Los Angeles United States. The Hollywood Film Academy said Monday it apologized to the Native American actress who was booed nearly 50 years ago for refusing the Oscar on behalf of Marlon Brando in protest of the film industry’s treatment of Native Americans.
Actress and activist Sacheen Littlefeather, who belongs to the indigenous Apache and Yaqui communities, was interrupted at the 1973 Academy Awards as she explained why an absentee Brando couldn’t accept his best actor Oscar for “The Godfather.”
Brando had asked Littlefeather to decline the award on his behalf in an act of repudiation of the industry’s attitude towards First Nations.
She later recounted that security guards had stopped veteran actor John Wayne from physically assaulting her, an incident that has been compared to Will Smith’s infamous attack on Chris Rock at this year’s ceremony.
“The mistreatment she endured because of this statement was gratuitous and unwarranted,” says the apology letter sent to Littlefeather in June by then-Academy President David Rubin.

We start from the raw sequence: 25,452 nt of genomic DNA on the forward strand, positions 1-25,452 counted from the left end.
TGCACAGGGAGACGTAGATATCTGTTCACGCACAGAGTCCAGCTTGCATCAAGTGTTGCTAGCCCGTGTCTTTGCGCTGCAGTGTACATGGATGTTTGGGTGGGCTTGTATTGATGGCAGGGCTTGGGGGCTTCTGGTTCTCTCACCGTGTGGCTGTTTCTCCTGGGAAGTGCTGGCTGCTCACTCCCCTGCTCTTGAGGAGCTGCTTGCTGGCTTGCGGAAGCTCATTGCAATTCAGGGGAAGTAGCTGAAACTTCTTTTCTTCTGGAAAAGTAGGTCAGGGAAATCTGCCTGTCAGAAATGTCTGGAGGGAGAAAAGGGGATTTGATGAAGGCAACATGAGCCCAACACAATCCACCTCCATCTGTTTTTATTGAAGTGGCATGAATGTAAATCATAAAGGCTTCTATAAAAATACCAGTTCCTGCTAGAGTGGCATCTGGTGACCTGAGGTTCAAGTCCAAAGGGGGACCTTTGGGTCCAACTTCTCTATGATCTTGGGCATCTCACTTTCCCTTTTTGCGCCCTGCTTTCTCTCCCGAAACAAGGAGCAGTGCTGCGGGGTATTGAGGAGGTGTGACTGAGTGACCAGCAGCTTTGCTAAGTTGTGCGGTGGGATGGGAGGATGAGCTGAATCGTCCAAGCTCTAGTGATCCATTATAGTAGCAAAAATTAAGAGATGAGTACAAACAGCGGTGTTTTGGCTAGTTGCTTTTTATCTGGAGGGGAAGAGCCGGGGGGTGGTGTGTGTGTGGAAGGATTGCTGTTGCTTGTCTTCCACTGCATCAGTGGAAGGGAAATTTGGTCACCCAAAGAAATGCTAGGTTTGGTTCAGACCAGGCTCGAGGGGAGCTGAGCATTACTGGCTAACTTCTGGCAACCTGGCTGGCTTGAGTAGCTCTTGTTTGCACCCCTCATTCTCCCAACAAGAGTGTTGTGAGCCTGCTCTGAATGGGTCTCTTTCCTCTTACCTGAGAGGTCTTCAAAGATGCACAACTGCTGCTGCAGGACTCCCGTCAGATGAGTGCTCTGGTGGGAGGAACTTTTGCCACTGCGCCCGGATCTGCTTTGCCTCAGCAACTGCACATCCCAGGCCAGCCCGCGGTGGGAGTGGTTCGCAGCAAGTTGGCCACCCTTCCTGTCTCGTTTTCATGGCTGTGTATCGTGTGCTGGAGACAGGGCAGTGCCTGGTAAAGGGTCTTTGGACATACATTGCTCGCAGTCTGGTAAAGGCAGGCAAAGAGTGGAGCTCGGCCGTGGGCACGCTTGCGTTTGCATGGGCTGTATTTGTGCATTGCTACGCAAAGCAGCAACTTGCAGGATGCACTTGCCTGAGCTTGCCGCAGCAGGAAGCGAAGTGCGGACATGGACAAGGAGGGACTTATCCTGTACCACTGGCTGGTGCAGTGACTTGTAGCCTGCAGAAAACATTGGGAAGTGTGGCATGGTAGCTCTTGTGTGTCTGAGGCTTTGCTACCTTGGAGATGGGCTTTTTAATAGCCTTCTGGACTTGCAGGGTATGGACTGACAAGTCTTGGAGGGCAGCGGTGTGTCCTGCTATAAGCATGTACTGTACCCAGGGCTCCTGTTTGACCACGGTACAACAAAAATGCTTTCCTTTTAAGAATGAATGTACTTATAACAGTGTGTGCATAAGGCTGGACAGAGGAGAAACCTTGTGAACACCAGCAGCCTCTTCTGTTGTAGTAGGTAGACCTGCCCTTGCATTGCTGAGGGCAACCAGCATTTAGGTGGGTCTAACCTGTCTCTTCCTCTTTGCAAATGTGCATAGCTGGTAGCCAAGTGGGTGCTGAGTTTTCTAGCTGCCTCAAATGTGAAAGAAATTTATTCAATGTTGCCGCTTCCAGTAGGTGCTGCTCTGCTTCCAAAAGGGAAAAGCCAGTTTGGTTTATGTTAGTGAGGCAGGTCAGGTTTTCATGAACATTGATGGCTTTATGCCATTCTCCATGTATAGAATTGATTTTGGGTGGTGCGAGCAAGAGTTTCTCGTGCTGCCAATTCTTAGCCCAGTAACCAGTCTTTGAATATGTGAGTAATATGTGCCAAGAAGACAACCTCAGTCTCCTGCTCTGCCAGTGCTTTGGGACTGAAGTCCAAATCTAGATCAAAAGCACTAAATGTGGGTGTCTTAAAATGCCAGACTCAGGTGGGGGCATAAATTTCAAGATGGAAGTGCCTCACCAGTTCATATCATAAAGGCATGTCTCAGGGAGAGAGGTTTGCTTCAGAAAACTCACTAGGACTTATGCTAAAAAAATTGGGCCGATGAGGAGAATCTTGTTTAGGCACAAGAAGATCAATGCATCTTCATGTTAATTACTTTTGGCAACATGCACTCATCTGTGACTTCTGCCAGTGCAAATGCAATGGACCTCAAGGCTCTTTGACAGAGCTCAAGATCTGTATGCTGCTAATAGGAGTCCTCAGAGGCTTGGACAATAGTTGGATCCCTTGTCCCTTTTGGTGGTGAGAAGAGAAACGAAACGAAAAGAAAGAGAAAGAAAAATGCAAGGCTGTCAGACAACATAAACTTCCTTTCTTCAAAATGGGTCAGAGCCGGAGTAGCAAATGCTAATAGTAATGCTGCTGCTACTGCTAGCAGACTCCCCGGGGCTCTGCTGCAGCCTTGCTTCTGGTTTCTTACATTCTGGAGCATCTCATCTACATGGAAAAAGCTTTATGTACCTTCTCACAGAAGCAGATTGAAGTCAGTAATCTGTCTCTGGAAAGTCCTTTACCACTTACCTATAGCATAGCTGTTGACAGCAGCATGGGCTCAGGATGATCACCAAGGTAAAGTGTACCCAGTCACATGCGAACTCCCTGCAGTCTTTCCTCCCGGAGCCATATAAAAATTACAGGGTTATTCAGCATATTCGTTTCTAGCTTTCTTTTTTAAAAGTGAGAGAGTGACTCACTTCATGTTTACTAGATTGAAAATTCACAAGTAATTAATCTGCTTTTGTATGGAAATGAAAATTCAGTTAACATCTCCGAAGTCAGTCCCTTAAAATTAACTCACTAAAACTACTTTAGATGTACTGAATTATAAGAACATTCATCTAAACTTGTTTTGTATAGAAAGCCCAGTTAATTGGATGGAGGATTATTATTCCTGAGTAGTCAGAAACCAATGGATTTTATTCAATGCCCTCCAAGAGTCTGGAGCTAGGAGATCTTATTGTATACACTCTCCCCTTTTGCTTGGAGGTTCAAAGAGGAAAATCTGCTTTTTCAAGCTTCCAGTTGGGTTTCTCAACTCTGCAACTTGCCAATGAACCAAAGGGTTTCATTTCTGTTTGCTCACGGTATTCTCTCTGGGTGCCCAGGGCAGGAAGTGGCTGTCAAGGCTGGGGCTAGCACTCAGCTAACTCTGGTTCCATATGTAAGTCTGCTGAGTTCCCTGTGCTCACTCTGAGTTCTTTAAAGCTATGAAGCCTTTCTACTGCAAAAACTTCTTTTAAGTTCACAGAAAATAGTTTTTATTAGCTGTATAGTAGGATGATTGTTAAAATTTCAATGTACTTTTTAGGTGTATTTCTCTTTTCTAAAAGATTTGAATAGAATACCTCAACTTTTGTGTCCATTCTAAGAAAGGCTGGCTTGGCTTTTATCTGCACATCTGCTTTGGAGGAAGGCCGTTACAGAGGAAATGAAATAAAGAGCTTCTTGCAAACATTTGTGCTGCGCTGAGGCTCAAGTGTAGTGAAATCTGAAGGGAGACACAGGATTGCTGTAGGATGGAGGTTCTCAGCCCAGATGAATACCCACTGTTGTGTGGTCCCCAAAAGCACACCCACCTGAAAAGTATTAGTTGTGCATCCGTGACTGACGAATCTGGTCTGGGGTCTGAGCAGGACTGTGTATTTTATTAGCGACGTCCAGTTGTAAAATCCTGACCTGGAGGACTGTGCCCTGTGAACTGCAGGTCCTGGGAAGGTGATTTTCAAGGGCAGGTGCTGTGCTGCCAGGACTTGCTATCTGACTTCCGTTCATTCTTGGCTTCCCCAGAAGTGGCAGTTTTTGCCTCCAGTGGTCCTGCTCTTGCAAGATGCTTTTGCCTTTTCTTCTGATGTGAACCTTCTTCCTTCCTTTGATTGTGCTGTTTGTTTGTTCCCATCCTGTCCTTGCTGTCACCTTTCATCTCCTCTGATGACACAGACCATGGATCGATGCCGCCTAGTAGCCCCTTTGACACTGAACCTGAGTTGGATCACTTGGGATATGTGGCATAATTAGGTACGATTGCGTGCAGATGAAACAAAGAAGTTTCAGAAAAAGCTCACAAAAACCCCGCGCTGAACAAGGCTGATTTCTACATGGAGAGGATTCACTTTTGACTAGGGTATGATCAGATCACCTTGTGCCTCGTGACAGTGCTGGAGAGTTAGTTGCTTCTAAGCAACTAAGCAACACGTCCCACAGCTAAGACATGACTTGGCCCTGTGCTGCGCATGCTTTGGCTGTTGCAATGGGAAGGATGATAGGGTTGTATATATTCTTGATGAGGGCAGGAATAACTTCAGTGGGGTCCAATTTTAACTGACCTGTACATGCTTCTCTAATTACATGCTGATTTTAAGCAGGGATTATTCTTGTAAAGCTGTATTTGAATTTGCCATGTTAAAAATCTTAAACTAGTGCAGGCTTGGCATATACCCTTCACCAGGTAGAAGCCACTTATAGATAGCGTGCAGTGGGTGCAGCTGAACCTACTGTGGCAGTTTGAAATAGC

“The emotional toll you have experienced and the cost to your own career in our industry is irreparable.”
“For too long, the courage you showed has gone unrecognized. For this, we offer our deepest apologies and our sincere admiration.”
The Academy released the letter announcing that Littlefeather was invited to speak next month at the organization’s film museum in Los Angeles.
The museum, which opened in September, has vowed to confront the “troubled history” of the Oscars, including racism. One piece alludes to the bullying suffered by Littlefeather.
“Regarding the Academy’s apology to me, we Indians are very patient people, it’s only been 50 years!” the indigenous activist reacted in a statement.
“We need to keep our sense of humor about this at all times. It is our method of survival”, he stated, considering the upcoming event “a dream come true”.
“It is deeply encouraging to see how much has changed since I did not accept the Academy Award 50 years ago. I am so proud of each and every person who will appear on stage” at the event, she added.
The Academy has taken steps to address accusations of a lack of racial diversity in recent years.
In 2019, “The Last of the Mohicans” star Wes Studi became the first Native American actor to receive an Oscar, with an honorary statuette recognizing his career.
The event with Littlefeather, described as “a very special program of conversation, reflection, healing and celebration”, will take place on September 17.